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The Impact of Violence Surges on Neighbourhood Business Activity

Author

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  • Robert T. Greenbaum

    (School of Public Policy and Management, The Ohio State University, Columbus, OH 43210, USA, greenbaum3@osu.edu)

  • George E. Tita

    (Department of Criminology, Law and Society, School of Social Ecology, University of California-Irvine, Irvine, CA 92697-7080, USA, gtita@uci.edu)

Abstract

Theoretical and empirical arguments suggest that fear of violence will cause consumers, employees and entrepreneurs to alter their routine activities in areas that experience a surge in violent activity. This paper argues that understanding how businesses respond to violence has important implications for understanding community crime cycles and offers further evidence of how crime impacts the choices individuals make with regard to where they live, shop and work. Using newly available longitudinal business data and homicide data disaggregated to the ZIP code level, an examination is made of the impact of violence surges on the creation, destruction and growth of business establishments in five large US cities between 1987 and 1994. Controlling for pre-existing levels of violence, it is found that increased violence has the greatest consequences for service-related establishments in low-crime neighbourhoods. This finding is consistent with the notion that the fear of victimisation imposes additional indirect costs to society through its negative impact on local business establishments.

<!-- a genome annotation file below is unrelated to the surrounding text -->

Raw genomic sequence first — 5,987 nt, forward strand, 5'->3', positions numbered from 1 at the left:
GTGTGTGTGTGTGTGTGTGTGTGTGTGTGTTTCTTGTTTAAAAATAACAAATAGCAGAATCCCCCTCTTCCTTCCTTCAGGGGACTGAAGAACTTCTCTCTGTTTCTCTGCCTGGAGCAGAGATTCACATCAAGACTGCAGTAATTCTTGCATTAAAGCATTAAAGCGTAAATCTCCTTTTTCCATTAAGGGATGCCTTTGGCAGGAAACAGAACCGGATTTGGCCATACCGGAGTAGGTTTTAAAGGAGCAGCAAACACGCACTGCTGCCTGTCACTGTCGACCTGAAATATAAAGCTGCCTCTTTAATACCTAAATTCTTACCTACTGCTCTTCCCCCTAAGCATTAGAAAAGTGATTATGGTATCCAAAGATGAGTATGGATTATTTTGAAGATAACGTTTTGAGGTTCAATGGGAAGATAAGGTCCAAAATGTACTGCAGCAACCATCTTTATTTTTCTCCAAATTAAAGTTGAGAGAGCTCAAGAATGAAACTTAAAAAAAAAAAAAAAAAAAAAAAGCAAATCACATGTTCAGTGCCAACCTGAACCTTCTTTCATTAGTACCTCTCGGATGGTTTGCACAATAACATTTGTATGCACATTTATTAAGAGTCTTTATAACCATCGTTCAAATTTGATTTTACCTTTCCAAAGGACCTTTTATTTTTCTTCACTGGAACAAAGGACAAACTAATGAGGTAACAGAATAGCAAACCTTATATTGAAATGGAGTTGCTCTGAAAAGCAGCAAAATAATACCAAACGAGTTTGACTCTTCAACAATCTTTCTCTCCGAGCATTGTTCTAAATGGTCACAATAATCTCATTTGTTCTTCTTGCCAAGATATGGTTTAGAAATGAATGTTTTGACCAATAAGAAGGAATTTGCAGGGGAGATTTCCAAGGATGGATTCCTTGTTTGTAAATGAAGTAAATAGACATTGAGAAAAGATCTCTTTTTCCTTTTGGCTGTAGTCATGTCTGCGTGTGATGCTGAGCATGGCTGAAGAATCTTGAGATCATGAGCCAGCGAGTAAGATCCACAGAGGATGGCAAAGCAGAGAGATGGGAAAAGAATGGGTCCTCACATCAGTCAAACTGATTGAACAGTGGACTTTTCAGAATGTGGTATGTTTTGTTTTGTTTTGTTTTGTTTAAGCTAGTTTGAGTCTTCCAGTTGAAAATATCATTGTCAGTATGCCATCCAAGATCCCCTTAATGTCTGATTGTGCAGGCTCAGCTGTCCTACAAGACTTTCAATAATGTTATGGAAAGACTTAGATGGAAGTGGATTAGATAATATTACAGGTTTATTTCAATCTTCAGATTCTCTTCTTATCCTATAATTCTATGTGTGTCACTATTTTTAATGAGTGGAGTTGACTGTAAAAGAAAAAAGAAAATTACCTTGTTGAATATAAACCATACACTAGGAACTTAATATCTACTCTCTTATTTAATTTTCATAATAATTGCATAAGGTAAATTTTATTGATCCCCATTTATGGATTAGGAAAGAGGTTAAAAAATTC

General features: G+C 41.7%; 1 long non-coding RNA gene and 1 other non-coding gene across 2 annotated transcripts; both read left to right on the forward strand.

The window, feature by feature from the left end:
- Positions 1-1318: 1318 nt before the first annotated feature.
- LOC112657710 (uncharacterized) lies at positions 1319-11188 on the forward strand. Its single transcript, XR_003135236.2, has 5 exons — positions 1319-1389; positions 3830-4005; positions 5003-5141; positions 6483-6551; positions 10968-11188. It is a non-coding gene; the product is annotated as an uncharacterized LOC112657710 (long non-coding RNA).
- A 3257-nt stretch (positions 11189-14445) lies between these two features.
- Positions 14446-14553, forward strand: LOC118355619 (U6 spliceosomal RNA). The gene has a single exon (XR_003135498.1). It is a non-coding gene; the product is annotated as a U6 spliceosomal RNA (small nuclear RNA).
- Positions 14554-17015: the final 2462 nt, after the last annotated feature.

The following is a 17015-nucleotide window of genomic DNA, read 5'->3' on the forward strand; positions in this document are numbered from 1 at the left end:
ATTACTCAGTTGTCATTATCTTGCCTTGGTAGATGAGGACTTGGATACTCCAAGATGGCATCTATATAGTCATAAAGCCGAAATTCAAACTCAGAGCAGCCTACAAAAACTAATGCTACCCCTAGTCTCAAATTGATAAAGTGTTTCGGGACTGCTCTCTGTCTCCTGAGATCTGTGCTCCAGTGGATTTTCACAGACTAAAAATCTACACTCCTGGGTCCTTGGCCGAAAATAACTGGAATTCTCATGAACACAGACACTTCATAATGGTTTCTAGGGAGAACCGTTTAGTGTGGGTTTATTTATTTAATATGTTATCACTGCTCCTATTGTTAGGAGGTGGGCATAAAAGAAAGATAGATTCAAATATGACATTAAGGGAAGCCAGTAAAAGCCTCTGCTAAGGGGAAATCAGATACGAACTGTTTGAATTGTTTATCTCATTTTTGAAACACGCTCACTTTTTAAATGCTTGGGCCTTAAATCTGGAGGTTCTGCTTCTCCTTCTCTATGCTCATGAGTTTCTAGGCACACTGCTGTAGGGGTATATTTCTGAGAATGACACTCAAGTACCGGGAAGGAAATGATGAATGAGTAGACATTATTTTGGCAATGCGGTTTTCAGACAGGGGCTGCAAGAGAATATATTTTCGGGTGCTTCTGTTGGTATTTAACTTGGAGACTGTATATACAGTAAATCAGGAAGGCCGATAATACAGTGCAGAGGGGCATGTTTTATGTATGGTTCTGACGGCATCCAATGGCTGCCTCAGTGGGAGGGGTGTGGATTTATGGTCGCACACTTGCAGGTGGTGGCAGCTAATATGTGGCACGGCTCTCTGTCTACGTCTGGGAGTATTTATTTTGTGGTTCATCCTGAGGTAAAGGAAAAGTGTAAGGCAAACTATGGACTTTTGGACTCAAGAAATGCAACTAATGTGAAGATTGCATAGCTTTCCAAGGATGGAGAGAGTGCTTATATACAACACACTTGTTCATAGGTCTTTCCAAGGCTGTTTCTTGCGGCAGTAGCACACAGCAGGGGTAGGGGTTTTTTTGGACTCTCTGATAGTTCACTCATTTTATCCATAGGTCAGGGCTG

Suggested Citation

  • Robert T. Greenbaum & George E. Tita, 2004. "The Impact of Violence Surges on Neighbourhood Business Activity," Urban Studies, Urban Studies Journal Limited, vol. 41(13), pages 2495-2514, December.
  • Handle: RePEc:sae:urbstu:v:41:y:2004:i:13:p:2495-2514
    DOI: 10.1080/0042098042000294538
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